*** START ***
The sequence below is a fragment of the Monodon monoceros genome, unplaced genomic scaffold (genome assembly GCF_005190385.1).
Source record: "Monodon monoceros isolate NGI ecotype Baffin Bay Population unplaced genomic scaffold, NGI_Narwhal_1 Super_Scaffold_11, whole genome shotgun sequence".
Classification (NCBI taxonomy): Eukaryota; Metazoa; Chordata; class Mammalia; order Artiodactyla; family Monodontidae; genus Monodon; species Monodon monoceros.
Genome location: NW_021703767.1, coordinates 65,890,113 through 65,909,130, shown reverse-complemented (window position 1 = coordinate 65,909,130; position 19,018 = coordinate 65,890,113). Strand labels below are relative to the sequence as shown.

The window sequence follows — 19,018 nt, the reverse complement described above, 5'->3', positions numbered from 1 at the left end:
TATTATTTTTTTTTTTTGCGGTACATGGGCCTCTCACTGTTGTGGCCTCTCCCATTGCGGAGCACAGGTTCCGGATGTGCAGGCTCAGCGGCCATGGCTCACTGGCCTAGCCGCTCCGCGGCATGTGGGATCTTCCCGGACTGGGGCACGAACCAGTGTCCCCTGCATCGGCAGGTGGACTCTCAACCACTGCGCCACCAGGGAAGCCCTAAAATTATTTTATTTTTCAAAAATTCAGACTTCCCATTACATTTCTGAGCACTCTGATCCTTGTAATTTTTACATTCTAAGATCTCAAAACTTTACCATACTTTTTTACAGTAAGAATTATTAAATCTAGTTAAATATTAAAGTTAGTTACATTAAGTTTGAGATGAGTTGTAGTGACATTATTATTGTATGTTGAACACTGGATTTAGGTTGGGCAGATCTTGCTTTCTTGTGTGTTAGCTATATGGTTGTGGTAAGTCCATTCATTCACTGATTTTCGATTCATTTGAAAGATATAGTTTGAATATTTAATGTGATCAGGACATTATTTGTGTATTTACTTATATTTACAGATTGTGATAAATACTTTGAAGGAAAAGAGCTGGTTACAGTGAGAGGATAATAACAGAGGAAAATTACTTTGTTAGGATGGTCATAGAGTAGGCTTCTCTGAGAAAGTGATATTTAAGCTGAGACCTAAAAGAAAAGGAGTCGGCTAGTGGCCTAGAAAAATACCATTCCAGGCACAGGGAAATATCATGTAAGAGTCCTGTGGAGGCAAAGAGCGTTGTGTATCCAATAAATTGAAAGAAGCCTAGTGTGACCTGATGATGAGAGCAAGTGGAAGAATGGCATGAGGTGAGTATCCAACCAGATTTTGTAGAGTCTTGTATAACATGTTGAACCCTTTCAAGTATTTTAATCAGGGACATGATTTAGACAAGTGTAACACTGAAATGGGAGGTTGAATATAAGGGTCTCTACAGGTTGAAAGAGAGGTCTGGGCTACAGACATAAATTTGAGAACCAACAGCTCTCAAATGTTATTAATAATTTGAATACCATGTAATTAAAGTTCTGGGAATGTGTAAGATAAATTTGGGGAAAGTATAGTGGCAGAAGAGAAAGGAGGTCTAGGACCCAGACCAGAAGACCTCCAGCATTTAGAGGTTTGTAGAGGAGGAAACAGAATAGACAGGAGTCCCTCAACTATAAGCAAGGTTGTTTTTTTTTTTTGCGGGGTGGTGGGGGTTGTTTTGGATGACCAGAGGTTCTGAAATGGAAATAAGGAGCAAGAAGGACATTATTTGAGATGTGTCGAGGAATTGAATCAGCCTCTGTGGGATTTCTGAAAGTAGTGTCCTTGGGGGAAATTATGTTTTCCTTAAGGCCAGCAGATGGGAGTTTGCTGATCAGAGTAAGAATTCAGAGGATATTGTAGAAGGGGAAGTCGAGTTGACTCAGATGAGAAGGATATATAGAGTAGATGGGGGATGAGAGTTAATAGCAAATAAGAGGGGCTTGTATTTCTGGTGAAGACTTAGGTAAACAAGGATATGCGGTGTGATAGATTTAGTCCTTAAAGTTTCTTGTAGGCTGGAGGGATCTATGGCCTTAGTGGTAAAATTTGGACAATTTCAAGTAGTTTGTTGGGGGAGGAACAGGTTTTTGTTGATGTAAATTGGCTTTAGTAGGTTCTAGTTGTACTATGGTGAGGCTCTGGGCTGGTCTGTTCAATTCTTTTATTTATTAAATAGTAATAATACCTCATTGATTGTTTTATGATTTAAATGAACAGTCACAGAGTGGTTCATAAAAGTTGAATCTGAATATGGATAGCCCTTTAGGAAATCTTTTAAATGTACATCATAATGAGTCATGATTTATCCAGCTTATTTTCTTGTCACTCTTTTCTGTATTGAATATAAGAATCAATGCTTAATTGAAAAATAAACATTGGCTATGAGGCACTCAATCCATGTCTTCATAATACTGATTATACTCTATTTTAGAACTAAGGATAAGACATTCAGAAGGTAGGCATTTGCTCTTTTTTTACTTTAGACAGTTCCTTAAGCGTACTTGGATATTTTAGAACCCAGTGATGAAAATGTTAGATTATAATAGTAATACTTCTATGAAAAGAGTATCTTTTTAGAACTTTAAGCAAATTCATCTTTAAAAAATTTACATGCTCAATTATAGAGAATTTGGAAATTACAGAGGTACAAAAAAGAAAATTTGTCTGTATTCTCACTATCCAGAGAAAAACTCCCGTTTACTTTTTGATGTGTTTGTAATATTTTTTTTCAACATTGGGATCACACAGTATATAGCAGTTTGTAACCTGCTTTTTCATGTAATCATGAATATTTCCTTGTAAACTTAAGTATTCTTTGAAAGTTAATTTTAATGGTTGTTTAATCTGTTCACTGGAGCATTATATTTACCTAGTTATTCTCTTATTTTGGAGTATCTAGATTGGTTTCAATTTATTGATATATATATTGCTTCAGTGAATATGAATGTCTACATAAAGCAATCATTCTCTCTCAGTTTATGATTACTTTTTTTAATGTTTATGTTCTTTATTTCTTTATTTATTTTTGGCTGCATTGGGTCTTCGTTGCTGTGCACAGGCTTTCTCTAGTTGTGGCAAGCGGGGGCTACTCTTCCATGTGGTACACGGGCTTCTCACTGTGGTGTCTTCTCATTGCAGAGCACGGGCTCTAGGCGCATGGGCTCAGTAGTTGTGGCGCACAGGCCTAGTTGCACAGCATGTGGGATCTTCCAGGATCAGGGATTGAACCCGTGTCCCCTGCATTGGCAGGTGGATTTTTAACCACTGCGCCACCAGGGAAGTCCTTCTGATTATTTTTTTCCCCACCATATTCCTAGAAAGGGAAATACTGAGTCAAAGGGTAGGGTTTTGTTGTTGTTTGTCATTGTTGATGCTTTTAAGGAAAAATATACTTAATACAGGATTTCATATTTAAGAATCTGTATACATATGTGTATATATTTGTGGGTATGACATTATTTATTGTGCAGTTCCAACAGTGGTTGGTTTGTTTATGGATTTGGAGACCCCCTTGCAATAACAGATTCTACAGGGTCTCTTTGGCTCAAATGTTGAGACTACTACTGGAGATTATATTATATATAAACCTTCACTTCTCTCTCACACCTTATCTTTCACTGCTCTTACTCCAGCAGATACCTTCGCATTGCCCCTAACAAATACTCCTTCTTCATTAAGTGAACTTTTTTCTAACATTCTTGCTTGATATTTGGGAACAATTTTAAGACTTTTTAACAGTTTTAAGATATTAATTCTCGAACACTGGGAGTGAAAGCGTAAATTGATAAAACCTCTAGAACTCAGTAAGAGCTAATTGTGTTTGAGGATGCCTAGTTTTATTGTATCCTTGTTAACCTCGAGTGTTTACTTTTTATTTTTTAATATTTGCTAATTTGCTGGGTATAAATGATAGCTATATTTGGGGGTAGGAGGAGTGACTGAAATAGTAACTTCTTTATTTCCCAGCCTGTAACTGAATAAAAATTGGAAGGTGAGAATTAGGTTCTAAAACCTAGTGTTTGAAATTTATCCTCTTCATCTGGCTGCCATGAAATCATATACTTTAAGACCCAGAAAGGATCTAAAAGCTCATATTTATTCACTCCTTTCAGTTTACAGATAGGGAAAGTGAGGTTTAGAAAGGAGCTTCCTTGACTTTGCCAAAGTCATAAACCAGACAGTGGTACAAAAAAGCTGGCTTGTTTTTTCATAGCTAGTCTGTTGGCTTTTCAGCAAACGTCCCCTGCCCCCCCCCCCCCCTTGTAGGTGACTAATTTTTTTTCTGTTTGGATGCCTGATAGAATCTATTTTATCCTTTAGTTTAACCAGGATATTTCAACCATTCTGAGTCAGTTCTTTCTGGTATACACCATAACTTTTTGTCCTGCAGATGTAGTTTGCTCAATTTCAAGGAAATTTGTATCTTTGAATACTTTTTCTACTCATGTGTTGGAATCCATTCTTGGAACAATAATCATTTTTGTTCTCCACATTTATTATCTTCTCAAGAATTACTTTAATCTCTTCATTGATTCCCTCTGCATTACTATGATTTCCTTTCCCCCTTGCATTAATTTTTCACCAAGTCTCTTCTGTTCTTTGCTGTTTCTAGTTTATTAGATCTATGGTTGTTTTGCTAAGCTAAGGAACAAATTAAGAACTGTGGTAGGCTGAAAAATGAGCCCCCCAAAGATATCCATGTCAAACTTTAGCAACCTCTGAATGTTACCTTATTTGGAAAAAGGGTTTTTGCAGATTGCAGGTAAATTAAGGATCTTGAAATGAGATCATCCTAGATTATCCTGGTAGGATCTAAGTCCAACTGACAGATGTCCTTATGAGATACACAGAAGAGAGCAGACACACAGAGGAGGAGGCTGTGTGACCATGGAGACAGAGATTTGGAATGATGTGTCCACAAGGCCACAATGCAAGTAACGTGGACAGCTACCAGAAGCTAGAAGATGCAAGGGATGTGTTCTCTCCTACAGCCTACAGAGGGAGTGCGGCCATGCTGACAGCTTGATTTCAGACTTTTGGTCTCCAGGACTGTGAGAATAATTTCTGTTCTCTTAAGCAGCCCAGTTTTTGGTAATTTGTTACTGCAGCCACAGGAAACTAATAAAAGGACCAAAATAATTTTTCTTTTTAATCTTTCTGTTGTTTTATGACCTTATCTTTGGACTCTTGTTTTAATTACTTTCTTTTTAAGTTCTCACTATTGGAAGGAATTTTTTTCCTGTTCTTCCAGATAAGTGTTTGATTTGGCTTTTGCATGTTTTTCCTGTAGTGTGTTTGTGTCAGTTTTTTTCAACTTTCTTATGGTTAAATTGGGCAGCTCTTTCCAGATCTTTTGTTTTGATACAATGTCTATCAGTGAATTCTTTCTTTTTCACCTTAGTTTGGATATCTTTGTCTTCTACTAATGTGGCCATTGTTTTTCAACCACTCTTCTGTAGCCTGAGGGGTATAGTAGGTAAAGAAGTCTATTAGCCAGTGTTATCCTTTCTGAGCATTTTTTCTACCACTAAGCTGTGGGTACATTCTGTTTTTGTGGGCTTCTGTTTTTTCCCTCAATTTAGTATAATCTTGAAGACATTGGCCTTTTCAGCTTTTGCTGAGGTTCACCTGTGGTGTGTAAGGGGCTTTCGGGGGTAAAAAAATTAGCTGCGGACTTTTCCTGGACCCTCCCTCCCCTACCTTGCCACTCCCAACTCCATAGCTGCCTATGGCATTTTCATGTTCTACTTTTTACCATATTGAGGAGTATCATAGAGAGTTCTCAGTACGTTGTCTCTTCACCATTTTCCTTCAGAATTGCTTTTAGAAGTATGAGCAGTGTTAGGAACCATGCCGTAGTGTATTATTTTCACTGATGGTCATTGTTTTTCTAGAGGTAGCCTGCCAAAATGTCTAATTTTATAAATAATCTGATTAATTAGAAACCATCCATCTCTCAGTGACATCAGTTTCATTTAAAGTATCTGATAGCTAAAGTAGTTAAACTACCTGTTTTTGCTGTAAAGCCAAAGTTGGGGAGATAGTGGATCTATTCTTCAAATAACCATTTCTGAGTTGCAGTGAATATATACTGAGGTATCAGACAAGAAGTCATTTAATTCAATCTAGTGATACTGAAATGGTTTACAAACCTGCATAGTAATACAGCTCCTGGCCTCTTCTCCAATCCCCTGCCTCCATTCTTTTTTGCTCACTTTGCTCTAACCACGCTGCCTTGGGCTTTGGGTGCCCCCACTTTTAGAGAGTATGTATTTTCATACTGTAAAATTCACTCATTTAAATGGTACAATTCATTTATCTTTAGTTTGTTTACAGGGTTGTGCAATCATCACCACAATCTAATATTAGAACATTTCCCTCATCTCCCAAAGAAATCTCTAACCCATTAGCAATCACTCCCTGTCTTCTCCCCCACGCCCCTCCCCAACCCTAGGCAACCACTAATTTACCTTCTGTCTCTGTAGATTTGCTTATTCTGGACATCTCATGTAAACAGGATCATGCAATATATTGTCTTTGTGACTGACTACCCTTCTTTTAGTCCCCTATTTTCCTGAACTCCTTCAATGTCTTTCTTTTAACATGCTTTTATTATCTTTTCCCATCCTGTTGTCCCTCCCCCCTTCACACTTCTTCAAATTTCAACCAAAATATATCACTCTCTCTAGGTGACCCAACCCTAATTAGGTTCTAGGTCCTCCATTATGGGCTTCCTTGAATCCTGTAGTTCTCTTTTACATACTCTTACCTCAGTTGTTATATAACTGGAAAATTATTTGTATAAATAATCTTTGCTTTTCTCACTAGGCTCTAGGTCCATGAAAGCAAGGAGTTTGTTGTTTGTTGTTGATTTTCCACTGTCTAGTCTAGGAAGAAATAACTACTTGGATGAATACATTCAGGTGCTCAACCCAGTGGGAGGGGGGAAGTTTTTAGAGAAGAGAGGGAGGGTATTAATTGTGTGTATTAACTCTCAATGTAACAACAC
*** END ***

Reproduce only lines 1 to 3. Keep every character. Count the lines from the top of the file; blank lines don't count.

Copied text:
The sequence below is a fragment of the Monodon monoceros genome, unplaced genomic scaffold (genome assembly GCF_005190385.1).
Source record: "Monodon monoceros isolate NGI ecotype Baffin Bay Population unplaced genomic scaffold, NGI_Narwhal_1 Super_Scaffold_11, whole genome shotgun sequence".
Classification (NCBI taxonomy): Eukaryota; Metazoa; Chordata; class Mammalia; order Artiodactyla; family Monodontidae; genus Monodon; species Monodon monoceros.